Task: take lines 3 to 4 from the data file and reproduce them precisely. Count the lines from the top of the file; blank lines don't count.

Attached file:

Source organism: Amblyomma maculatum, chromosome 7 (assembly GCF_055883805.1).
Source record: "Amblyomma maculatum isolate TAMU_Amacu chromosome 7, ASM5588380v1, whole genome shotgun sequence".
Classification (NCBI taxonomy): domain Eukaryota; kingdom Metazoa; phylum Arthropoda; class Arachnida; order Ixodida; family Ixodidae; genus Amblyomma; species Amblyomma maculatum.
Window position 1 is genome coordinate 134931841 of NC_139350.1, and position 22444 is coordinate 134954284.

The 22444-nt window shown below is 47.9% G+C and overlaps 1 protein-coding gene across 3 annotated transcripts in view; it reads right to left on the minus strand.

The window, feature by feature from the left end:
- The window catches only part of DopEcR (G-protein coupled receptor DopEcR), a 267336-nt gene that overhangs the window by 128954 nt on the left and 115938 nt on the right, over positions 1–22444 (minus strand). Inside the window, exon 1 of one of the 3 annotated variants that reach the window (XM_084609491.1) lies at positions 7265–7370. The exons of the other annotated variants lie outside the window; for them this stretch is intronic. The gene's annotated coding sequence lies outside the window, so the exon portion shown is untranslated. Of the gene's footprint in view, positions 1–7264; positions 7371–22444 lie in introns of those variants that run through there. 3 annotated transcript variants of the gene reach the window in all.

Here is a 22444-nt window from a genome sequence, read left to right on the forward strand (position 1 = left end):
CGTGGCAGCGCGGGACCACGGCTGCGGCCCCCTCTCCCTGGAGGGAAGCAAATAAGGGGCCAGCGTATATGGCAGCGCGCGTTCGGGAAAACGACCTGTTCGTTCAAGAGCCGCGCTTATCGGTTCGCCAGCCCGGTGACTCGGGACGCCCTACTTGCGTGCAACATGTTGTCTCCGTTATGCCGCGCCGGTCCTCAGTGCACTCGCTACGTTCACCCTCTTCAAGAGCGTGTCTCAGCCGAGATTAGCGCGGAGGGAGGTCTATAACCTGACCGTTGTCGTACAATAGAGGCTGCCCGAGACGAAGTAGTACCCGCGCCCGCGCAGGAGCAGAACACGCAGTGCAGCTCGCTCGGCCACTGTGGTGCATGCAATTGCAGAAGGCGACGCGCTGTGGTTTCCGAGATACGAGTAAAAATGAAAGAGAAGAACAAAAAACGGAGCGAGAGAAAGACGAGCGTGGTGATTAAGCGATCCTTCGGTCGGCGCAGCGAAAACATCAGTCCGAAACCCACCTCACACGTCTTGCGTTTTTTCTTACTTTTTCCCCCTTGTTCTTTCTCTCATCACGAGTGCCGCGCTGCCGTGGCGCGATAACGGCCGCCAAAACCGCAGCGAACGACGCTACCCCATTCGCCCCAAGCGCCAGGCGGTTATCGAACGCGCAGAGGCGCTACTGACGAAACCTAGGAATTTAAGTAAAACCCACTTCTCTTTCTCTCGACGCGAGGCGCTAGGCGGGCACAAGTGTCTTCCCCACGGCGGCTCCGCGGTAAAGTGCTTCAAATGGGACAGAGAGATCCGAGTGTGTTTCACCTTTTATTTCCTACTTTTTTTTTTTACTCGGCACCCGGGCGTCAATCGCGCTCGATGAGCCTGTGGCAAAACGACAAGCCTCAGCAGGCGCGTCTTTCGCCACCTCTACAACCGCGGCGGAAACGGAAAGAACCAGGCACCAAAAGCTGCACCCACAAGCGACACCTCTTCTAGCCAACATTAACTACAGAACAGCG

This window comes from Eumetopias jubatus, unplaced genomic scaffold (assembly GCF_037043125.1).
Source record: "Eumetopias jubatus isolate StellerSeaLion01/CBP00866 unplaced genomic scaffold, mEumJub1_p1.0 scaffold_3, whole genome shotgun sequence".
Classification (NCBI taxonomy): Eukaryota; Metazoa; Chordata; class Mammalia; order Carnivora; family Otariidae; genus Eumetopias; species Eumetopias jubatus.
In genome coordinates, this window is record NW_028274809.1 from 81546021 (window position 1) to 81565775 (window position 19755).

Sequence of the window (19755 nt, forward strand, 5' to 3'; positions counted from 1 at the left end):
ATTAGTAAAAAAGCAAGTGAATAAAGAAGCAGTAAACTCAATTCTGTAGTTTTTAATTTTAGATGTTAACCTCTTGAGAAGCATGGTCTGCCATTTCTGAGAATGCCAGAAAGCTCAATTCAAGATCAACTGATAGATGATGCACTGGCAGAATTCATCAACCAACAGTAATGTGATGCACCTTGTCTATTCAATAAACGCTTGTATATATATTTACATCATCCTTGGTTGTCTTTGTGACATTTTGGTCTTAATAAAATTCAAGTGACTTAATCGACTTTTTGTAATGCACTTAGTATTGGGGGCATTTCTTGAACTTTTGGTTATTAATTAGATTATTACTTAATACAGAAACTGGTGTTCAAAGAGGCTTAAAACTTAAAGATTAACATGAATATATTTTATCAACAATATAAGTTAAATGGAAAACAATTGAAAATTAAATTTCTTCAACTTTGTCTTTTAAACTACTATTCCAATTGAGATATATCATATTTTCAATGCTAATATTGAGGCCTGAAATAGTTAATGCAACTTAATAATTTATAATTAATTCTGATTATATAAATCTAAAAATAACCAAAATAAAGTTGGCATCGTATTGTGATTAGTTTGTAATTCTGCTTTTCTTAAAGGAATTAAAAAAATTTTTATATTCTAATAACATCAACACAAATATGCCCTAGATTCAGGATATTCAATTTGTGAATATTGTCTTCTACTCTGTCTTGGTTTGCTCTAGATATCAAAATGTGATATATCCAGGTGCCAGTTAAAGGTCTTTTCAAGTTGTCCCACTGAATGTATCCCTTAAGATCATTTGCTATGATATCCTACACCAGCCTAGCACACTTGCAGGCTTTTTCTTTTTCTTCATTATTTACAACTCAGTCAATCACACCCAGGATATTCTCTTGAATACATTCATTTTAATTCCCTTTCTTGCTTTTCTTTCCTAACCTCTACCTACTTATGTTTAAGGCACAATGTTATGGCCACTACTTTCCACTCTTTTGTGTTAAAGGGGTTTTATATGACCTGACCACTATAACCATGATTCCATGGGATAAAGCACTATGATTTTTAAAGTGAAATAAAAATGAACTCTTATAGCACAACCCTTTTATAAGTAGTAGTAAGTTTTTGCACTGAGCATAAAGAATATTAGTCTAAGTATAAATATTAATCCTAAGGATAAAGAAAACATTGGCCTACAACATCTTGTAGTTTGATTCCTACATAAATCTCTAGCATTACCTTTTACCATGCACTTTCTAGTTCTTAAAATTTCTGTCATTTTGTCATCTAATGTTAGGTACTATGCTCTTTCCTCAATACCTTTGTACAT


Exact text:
Classification (NCBI taxonomy): domain Eukaryota; kingdom Metazoa; phylum Arthropoda; class Arachnida; order Ixodida; family Ixodidae; genus Amblyomma; species Amblyomma maculatum.
Window position 1 is genome coordinate 134931841 of NC_139350.1, and position 22444 is coordinate 134954284.